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Dentsu Inc., Japan’s largest advertising agency, plans to offer an out-of-court settlement to a deceased employee’s parents, who sued the firm claiming their son’s suicide was caused by overwork, according to lawyers for the parents.

Dentsu representatives and the parents of Ichiro Oshima, 24, who killed himself in 1991, negotiated a possible compromise following a Tokyo High Court’s recommendation in May to settle out of court, the lawyers said.

The Dentsu officials, who have rejected any liability for Oshima’s death, told the parents the firm plans to pay compensation based on a 1996 ruling by the Tokyo District Court that said the giant ad agency was completely at fault and ordered it to pay 120 million yen in damages.

The officials also expressed their willingness to offer an apology to Oshima’s family during negotiations Tuesday, but insisted that workers’ compensation money already paid to the parents should be deducted from the 120 million yen, the attorneys said.

The parents welcomed Dentsu’s offer to settle, and said they will study its details, the lawyers said.

In March, the Supreme Court ruled that Dentsu was completely responsible for the suicide and sent the case back to the high court to reconsider compensation for the parents.

The top court rejected a 1997 high court decision that reduced the compensation awarded to the parents from 120 million yen to about 89 million yen, saying Oshima and his parents were partly to blame.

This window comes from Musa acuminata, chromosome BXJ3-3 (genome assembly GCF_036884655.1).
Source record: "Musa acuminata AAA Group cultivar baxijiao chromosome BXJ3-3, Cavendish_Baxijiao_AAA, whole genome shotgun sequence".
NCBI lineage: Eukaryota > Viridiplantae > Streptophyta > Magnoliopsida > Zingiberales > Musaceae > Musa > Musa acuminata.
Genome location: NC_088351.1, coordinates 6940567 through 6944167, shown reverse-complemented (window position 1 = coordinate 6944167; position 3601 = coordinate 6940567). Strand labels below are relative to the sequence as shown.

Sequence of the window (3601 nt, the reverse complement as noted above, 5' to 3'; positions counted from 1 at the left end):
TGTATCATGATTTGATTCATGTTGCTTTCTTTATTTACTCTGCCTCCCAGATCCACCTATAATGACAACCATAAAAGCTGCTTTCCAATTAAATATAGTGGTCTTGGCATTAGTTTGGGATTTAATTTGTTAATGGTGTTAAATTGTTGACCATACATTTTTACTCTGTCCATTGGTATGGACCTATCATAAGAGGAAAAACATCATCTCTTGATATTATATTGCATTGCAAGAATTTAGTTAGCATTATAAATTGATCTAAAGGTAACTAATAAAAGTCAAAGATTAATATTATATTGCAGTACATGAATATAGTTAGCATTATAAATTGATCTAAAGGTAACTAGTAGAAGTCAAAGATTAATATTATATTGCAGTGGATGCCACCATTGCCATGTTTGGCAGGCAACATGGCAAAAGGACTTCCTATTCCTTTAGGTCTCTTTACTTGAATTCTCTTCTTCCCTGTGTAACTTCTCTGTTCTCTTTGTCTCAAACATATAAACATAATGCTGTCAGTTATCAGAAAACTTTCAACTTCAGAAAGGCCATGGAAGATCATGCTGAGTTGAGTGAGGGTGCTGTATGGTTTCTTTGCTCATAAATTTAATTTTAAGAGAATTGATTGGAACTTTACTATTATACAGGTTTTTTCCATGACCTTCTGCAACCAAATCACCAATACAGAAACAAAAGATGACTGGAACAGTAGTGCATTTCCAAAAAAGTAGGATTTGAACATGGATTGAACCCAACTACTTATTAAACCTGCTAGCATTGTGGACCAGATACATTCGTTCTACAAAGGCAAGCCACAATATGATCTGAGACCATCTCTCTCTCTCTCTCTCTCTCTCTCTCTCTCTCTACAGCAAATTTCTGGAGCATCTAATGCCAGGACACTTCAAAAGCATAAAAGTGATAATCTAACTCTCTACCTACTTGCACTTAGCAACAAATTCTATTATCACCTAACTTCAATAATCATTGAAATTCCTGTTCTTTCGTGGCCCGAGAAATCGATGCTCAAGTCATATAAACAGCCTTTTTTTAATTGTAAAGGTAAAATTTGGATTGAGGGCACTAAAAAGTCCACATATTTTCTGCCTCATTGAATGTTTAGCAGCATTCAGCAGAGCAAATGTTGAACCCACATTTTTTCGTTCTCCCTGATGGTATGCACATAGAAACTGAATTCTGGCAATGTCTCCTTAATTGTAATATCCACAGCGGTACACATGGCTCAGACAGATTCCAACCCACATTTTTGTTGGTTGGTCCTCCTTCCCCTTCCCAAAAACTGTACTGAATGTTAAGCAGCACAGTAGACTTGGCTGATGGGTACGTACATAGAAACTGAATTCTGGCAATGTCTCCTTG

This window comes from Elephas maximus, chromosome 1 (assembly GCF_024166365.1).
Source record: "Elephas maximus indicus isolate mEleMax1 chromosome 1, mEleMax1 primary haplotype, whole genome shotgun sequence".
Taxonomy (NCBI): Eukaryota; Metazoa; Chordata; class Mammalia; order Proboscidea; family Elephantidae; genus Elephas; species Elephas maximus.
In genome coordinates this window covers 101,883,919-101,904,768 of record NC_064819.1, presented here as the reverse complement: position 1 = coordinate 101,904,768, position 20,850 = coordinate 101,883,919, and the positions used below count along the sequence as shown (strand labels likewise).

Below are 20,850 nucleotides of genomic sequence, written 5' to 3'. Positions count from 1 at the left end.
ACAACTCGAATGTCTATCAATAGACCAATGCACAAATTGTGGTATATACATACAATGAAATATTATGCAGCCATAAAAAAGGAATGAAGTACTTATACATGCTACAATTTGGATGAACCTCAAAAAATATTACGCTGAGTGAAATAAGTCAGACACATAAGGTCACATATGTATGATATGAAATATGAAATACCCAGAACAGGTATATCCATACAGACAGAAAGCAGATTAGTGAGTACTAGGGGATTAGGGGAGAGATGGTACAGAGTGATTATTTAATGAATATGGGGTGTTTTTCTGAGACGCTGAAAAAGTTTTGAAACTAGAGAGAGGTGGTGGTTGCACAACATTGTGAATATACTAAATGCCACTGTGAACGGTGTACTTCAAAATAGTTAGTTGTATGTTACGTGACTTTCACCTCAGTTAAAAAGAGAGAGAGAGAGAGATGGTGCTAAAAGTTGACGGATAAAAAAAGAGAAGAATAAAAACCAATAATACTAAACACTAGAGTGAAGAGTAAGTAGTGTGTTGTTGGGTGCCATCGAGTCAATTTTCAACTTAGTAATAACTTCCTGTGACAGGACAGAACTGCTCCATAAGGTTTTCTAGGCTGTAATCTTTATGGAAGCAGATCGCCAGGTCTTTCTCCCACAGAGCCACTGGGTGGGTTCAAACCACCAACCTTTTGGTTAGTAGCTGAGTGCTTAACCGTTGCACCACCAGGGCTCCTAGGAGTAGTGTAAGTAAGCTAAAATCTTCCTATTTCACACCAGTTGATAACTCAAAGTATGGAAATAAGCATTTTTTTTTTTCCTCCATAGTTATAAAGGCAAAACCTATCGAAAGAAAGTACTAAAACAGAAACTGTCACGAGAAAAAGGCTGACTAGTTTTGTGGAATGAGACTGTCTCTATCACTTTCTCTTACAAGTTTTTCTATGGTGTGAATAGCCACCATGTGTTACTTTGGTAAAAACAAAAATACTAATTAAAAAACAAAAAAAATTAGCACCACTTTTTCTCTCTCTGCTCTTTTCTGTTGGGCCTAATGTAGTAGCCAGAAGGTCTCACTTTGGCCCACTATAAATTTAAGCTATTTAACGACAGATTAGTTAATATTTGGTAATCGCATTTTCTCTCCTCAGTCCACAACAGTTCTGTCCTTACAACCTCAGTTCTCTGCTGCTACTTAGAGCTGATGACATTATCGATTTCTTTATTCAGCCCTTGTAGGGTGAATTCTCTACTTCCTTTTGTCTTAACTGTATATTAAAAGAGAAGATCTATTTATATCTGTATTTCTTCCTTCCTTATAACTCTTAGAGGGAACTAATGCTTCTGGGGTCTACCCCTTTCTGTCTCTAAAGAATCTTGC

The parents filed the lawsuit against Dentsu in 1993, demanding some 222 million yen in compensation. They claimed Oshima killed himself in August 1991 due to depression and exhaustion brought on by overwork.

Fight stress, firms told

A Labor Ministry panel wants companies to take better measures to ensure their employees’ mental health amid an increasing number of suicides apparently triggered by job-related stress.

The panel of mental health experts said in its report that senior company officials need to pay more attention to making sure their subordinates are not overworking themselves or are under an excessive burden.

It also called on companies to educate management-level people so they can identify employees with mental health problems at an early stage and give them proper advice.

Companies also need to provide knowhow on self-care to their employees so they can deal with mental problems by themselves, the panel said. Companies also need to have systems to offer counseling, it said.

The panel said that in carrying out any of its proposals, it is very important to protect privacy.

The ministry will draw up basic mental health guidelines for corporations in July based on the proposals by the panel, ministry officials said.

The panel has discussed how to deal with an increasing number of company employees suffering from mental illnesses since it was launched in May 1999.

A study found 31,755 people committed suicide in 1998, surpassing the 30,000 mark for the first time. The increase in suicides, apparently related to the economic slump, was most notable among men in their 40s to 60s.

A different survey by the ministry showed 63 percent of the respondents said they had deep anxieties or stress because of their jobs in 1997, up from 51 percent in 1982.

No other figures were provided.

Some companies have already started offering counseling services for employees, but many of the services do not function because employees avoid in-house counseling for fear they might not get promoted, ministry officials said.